Cats, Sickness, Stress, and the Environment

January 13, 2011
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A fascinating study out of The Ohio State University was just published in the Journal of the American Veterinary Medical Association (J Am Vet Med Assoc 2011;238:67–73). Here’s part of OSU’s press release about it:

EVEN HEALTHY CATS ACT SICK WHEN THEIR ROUTINE IS DISRUPTED

COLUMBUS, Ohio – A cat regularly vomiting hairballs or refusing to eat probably isn’t being finicky or otherwise “cat-like,” despite what conventional wisdom might say. There is a good chance that the cat is acting sick because of the stress caused by changes in its environment, new research suggests.

Healthy cats were just as likely as chronically ill cats to refuse food, vomit frequently, and leave waste outside their litter box in response to changes in their routine, according to the Ohio State University study. Veterinary clinicians refer to these acts as sickness behaviors.

The researchers documented sickness behaviors in healthy cats and in cats with feline interstitial cystitis, a chronic illness characterized by recurring discomfort or pain in the bladder and often both an urgent and frequent need to urinate.

When the cats experienced what were called “unusual external events,” such as a change in feeding schedule or caretaker, the healthy cats were just as likely to exhibit sickness behaviors as were the chronically ill cats. The two groups had the same number of sickness behaviors in response to unusual events, and both groups were at more than three times the risk of acting sick when their routines were disrupted.

Previous research has indicated that a diagnosis of interstitial cystitis, known as IC, in cats is strongly associated with a number of other health problems. The fact that healthy cats exhibit some of those same problems in the face of stress suggests that veterinary clinicians should consider cats’ environmental conditions during assessments for health problems, researchers say.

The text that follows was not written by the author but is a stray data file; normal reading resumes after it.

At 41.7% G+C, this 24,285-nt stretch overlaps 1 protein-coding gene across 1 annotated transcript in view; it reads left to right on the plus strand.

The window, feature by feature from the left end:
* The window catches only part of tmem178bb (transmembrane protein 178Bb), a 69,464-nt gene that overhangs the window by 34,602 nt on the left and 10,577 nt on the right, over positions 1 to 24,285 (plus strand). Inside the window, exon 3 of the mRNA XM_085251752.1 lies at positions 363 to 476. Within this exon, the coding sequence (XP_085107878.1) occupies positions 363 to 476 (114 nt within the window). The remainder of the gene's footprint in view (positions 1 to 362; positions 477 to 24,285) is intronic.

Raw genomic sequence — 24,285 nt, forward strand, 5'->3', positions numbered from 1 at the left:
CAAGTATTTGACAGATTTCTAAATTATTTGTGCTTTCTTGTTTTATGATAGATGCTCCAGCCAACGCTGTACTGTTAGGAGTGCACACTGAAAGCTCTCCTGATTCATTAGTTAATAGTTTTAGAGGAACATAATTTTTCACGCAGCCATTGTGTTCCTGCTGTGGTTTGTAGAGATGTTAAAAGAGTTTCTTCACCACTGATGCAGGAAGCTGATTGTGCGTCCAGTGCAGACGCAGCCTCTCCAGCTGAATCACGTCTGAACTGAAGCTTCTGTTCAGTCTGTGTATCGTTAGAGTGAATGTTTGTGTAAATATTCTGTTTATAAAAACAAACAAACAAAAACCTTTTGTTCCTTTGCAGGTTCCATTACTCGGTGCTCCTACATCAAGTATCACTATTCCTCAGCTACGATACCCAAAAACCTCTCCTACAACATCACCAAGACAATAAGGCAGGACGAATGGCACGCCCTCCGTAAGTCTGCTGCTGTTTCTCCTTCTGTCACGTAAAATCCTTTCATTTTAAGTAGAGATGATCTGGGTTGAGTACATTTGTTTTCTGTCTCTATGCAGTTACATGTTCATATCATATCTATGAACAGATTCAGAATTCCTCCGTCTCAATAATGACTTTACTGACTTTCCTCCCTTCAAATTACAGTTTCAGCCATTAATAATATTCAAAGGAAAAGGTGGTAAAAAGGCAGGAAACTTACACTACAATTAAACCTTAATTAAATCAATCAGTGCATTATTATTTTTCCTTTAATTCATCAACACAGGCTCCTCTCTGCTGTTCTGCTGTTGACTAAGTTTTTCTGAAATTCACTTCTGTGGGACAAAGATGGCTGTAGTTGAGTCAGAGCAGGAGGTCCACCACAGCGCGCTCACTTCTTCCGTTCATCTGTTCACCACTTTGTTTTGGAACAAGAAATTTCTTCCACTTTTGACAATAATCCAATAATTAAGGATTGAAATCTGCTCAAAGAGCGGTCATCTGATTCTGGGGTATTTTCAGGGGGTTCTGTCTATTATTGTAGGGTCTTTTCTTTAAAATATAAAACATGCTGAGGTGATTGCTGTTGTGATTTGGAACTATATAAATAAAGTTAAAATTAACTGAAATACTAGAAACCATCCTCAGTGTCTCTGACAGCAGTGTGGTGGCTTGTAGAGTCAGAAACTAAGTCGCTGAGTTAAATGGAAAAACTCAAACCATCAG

“For veterinary clinicians, when you have a cat that’s not eating, is not using the litter box or has stuff coming up out of its mouth, the quality of the environment is another cause that needs to be addressed in coming up with a diagnosis,” said Tony Buffington, professor of veterinary clinical sciences at Ohio State and senior author of the study.

“We are cautious about extrapolating these findings to the average home, but we will say that anyone who has a pet accepts the responsibility of understanding their pet’s needs and providing them,” he added. “And what we’ve learned is that all cats need to have some consideration of environmental enrichment.”

This is really important information for all cat guardians. We’ve known all along that cats love routine and feel most secure when their environment stays the same as much as possible. But this study shows that even healthy cats can develop “sickness behaviors” such as hairball-hurling, finicky eating, and litterbox avoidance, just as readily as cats with actual gastrointestinal or urinary tract disease.

What can we do to help our cats handle the stresses that will inevitably arise? Here are a few suggestions:

1. Indoor enrichment. This is an up-and-coming concept that has previously been applied mainly to laboratory animals, particularly chimpanzees and other primates. Environmental enrichment may include: food-dispensing toys (Kong for dogs, SlimCat for kitties); sensory enrichment (such as a window perch for bird-watching, pet-directed videos, and cat furniture for climbing); and novel objects (like cardboard boxes or paper bags).